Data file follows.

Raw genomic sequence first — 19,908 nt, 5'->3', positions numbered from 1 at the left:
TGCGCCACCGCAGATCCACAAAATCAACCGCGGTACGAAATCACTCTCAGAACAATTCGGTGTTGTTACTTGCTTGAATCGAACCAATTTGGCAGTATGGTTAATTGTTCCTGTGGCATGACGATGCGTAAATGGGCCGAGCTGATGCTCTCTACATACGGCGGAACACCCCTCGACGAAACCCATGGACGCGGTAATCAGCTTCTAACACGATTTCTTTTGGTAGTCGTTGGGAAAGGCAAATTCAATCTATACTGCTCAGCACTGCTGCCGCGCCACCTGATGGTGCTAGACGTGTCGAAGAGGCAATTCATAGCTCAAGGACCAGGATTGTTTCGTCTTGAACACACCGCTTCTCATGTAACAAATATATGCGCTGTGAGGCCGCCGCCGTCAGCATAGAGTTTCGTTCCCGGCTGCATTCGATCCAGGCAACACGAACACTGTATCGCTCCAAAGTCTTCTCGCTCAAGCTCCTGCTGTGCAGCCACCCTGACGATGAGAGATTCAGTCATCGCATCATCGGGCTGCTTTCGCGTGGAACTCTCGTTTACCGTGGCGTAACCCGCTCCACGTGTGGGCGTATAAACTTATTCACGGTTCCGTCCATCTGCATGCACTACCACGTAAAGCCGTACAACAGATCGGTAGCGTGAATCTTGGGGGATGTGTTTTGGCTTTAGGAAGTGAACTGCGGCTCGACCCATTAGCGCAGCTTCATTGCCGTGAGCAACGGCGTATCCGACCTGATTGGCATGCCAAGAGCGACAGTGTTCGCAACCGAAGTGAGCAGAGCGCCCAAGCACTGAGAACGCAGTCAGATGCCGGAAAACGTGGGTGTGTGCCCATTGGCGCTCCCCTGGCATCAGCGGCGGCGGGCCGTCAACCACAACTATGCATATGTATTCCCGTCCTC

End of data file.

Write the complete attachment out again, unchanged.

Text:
Raw genomic sequence first — 19,908 nt, 5'->3', positions numbered from 1 at the left:
TGCGCCACCGCAGATCCACAAAATCAACCGCGGTACGAAATCACTCTCAGAACAATTCGGTGTTGTTACTTGCTTGAATCGAACCAATTTGGCAGTATGGTTAATTGTTCCTGTGGCATGACGATGCGTAAATGGGCCGAGCTGATGCTCTCTACATACGGCGGAACACCCCTCGACGAAACCCATGGACGCGGTAATCAGCTTCTAACACGATTTCTTTTGGTAGTCGTTGGGAAAGGCAAATTCAATCTATACTGCTCAGCACTGCTGCCGCGCCACCTGATGGTGCTAGACGTGTCGAAGAGGCAATTCATAGCTCAAGGACCAGGATTGTTTCGTCTTGAACACACCGCTTCTCATGTAACAAATATATGCGCTGTGAGGCCGCCGCCGTCAGCATAGAGTTTCGTTCCCGGCTGCATTCGATCCAGGCAACACGAACACTGTATCGCTCCAAAGTCTTCTCGCTCAAGCTCCTGCTGTGCAGCCACCCTGACGATGAGAGATTCAGTCATCGCATCATCGGGCTGCTTTCGCGTGGAACTCTCGTTTACCGTGGCGTAACCCGCTCCACGTGTGGGCGTATAAACTTATTCACGGTTCCGTCCATCTGCATGCACTACCACGTAAAGCCGTACAACAGATCGGTAGCGTGAATCTTGGGGGATGTGTTTTGGCTTTAGGAAGTGAACTGCGGCTCGACCCATTAGCGCAGCTTCATTGCCGTGAGCAACGGCGTATCCGACCTGATTGGCATGCCAAGAGCGACAGTGTTCGCAACCGAAGTGAGCAGAGCGCCCAAGCACTGAGAACGCAGTCAGATGCCGGAAAACGTGGGTGTGTGCCCATTGGCGCTCCCCTGGCATCAGCGGCGGCGGGCCGTCAACCACAACTATGCATATGTATTCCCGTCCTC